News about Ethnic Food Lovers

An interesting press release arrived this morning from Mintel, a company that tracks what we eat. 

  Chicago (February 16, 2011)—Consumers love tickling their taste buds with Italian, Mexican and Asian cuisine, so much that all three have become so mainstream, they’re hardly considered ethnic anymore. However, according to Mintel’s Global New Products Database (GNPD), lesser-known ethnic fare has enjoyed robust product growth in recent years, as ethnic-food lovers and their palates are hungry for more exotic ingredients and flavors.

            In 2010 alone, Mintel’s GNPD tracked a 150% increase from 2009 in new food items that contained “Caribbean” in the product description. “Japanese” product launches soared more than 230% from 2009-2010.  Meanwhile, “Thai” products launches saw a 68% increase from 2009- 2010.

            “Italian, Mexican and Asian cuisine are the more mainstream, popular ethnic cuisines,” says David Lockwood, senior analyst at Mintel. “But Thai, Caribbean and Japanese foods are seeing healthy growth, and consumers seem to be getting more comfortable with a wider variety of ethnic flavors.”

            This increase in product launches may be due to the wide variety of outlets consumers have at their disposal to learn more about ethnic foods that aren’t common to their ethnic background. In fact, 26% of ethnic food-lovers say they were introduced to the cuisine by TV programs, newspapers or magazines that feature cuisine from other countries.

            Twenty-three percent of ethnic food users say they were spurred to try them after reading cookbooks that include recipes for dishes that are popular in other countries. Additionally, 18% developed a taste for ethnic chow after travelling abroad and 25% say they were introduced to their favorite ethnic fare because they live in a diverse neighborhood where the food and ingredients are readily available.

            SO- where/how do you learn about different ethnic cuisines? Have you eaten Thai, Japanese or Caribbean recently? Where?  Tried any new ethnic cuisines in 2010?

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5 Comments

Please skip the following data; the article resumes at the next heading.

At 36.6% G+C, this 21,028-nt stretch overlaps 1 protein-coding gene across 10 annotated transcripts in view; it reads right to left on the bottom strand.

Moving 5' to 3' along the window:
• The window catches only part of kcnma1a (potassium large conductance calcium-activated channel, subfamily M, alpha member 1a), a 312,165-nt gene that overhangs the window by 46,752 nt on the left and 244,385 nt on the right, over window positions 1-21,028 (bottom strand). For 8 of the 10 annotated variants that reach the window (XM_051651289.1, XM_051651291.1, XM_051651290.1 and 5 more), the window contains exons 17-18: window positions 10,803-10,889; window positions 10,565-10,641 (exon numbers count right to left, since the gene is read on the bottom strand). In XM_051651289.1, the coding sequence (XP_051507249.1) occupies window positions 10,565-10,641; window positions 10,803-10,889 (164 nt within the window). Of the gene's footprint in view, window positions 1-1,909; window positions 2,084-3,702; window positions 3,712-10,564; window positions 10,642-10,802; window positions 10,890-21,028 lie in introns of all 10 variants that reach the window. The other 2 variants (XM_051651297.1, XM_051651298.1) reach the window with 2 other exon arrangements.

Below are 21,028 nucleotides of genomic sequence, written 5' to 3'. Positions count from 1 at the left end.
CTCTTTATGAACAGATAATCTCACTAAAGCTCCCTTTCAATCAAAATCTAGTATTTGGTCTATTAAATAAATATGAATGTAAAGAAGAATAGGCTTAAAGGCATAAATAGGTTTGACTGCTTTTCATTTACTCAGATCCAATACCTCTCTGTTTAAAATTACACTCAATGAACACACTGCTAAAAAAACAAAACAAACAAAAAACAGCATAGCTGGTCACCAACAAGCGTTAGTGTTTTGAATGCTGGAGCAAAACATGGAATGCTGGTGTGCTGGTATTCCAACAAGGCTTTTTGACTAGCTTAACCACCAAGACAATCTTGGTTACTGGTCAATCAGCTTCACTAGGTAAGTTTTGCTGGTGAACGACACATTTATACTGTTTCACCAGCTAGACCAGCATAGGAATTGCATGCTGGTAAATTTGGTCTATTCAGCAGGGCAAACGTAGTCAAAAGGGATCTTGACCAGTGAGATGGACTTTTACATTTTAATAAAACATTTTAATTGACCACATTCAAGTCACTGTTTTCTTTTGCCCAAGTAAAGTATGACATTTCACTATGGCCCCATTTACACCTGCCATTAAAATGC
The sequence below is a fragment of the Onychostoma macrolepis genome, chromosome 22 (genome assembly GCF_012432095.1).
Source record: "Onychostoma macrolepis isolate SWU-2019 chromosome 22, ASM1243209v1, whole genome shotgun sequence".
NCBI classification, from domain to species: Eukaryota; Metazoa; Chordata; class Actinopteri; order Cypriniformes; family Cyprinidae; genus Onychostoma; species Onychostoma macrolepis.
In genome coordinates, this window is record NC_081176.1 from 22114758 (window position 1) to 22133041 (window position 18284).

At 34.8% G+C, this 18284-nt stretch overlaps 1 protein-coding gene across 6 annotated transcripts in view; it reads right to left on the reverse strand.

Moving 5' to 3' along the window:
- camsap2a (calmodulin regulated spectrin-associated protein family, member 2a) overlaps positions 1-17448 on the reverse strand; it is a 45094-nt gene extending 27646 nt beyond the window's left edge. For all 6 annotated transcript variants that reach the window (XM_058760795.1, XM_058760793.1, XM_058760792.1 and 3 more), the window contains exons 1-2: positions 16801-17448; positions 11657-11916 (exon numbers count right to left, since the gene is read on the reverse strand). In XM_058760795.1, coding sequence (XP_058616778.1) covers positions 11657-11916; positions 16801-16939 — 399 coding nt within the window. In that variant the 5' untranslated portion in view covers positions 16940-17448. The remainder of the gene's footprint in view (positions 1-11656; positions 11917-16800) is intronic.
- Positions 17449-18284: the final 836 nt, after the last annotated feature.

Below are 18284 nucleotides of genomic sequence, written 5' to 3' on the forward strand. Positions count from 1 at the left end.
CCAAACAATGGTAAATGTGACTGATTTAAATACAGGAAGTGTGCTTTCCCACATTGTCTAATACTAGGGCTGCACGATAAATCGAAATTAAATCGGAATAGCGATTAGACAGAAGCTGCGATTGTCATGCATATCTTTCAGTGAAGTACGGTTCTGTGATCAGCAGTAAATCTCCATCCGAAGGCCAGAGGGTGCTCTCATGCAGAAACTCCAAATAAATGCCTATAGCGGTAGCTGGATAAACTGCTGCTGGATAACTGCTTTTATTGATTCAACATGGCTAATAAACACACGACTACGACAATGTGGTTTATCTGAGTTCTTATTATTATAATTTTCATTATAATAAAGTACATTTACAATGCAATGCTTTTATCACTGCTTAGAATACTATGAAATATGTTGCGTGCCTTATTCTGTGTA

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5 responses to “News about Ethnic Food Lovers

  1. K.

    What’s “Asian” as mainstream in that first paragraph supposed to represent if they immediately then talk about the rise of interest in Thai & Japanese products as lesser-known ethnic tastes?

  2. When the press release states that Italian, Mexican, and Asian cuisines are *becoming* mainstream, my mind boggled a bit. I wondered, if you took away those three, and everything more exotic, what’s left? Hamburgers and steaks? Macaroni and cheese? Even pizza is technically Italian.

    But I guess “product launches” means things with barcodes. Not, as Michael Pollan puts it, things my great-grandparents would have recognized as food. Would an Italian born in 1900 have recognized the bagged heat-and-eat fettucine alfredo in my grocery’s freezer case?

    • you make a great point. Italian and Mexican food certainly are so common and accepted that its hard to remember that they weren’t always part of how America eats. And while I think it more accurate to say Chinese food , rather than the more general Asian, is mainstream I don’t believe as many people include it in their regular meals. as the other two. i discovered a newspaper article from the 1950s that felt it necessary to define spaghetti for its readers!
      thanks for your comments.

      • And I think it’s even more accurate to say Americanized Chinese food. I think we are finally at an interesting point in history as those of us not living in Chinese hotspots like New York City, Chicago, or San Francisco are finally getting the ability to sample the varieties and flavors of what Chinese people actually eat, not what they think that Americans will like (General Tso’s Chicken … I’m looking at you!).

        I don’t begrudge a Chinese restaurant from having these Americanized dishes as it is what 80% of their patrons probably expect, but now I find that if I ask the right questions or order from the right menu or throw out a carefully timed word of Mandarin to indicate that I’m really serious, I can have something that really does stretch my palate and teach me about other cuisines.

  3. You’re so right Tom. Another excellent technique for getting something more authentic and less familiar is to visit those frequented by Chinese people, point to their table, and say you’ll hvae whatever they’re having!

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